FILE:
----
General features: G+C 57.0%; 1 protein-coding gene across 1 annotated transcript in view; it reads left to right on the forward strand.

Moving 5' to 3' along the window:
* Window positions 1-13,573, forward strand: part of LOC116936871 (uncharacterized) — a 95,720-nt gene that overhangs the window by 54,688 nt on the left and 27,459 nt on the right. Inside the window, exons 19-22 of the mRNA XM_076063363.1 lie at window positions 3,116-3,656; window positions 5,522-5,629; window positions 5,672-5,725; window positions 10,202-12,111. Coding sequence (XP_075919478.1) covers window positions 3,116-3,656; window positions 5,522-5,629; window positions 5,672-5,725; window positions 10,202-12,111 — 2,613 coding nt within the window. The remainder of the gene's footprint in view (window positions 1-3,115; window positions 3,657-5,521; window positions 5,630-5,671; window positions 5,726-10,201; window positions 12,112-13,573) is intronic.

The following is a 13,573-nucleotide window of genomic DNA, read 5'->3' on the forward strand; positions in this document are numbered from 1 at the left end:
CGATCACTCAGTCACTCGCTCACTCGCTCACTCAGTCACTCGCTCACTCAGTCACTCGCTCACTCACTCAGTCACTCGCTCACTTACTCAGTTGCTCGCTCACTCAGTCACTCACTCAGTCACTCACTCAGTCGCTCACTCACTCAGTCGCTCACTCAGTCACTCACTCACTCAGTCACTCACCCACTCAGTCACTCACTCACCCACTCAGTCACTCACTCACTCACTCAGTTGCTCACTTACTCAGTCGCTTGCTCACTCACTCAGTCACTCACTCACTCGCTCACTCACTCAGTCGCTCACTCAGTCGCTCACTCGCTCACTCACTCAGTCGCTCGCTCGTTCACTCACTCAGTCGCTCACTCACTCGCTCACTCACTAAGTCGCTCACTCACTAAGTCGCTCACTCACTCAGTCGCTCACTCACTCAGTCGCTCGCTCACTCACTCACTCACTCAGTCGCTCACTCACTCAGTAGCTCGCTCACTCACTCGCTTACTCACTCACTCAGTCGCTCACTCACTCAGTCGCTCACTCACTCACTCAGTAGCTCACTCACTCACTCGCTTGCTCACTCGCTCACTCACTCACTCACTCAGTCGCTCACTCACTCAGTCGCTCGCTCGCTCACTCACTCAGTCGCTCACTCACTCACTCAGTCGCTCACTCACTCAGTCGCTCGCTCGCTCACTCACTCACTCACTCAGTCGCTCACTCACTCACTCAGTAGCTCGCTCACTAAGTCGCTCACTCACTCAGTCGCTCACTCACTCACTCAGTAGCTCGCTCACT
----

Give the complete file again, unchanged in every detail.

General features: G+C 57.0%; 1 protein-coding gene across 1 annotated transcript in view; it reads left to right on the forward strand.

Moving 5' to 3' along the window:
* Window positions 1-13,573, forward strand: part of LOC116936871 (uncharacterized) — a 95,720-nt gene that overhangs the window by 54,688 nt on the left and 27,459 nt on the right. Inside the window, exons 19-22 of the mRNA XM_076063363.1 lie at window positions 3,116-3,656; window positions 5,522-5,629; window positions 5,672-5,725; window positions 10,202-12,111. Coding sequence (XP_075919478.1) covers window positions 3,116-3,656; window positions 5,522-5,629; window positions 5,672-5,725; window positions 10,202-12,111 — 2,613 coding nt within the window. The remainder of the gene's footprint in view (window positions 1-3,115; window positions 3,657-5,521; window positions 5,630-5,671; window positions 5,726-10,201; window positions 12,112-13,573) is intronic.

The following is a 13,573-nucleotide window of genomic DNA, read 5'->3' on the forward strand; positions in this document are numbered from 1 at the left end:
CGATCACTCAGTCACTCGCTCACTCGCTCACTCAGTCACTCGCTCACTCAGTCACTCGCTCACTCACTCAGTCACTCGCTCACTTACTCAGTTGCTCGCTCACTCAGTCACTCACTCAGTCACTCACTCAGTCGCTCACTCACTCAGTCGCTCACTCAGTCACTCACTCACTCAGTCACTCACCCACTCAGTCACTCACTCACCCACTCAGTCACTCACTCACTCACTCAGTTGCTCACTTACTCAGTCGCTTGCTCACTCACTCAGTCACTCACTCACTCGCTCACTCACTCAGTCGCTCACTCAGTCGCTCACTCGCTCACTCACTCAGTCGCTCGCTCGTTCACTCACTCAGTCGCTCACTCACTCGCTCACTCACTAAGTCGCTCACTCACTAAGTCGCTCACTCACTCAGTCGCTCACTCACTCAGTCGCTCGCTCACTCACTCACTCACTCAGTCGCTCACTCACTCAGTAGCTCGCTCACTCACTCGCTTACTCACTCACTCAGTCGCTCACTCACTCAGTCGCTCACTCACTCACTCAGTAGCTCACTCACTCACTCGCTTGCTCACTCGCTCACTCACTCACTCACTCAGTCGCTCACTCACTCAGTCGCTCGCTCGCTCACTCACTCAGTCGCTCACTCACTCACTCAGTCGCTCACTCACTCAGTCGCTCGCTCGCTCACTCACTCACTCACTCAGTCGCTCACTCACTCACTCAGTAGCTCGCTCACTAAGTCGCTCACTCACTCAGTCGCTCACTCACTCACTCAGTAGCTCGCTCACT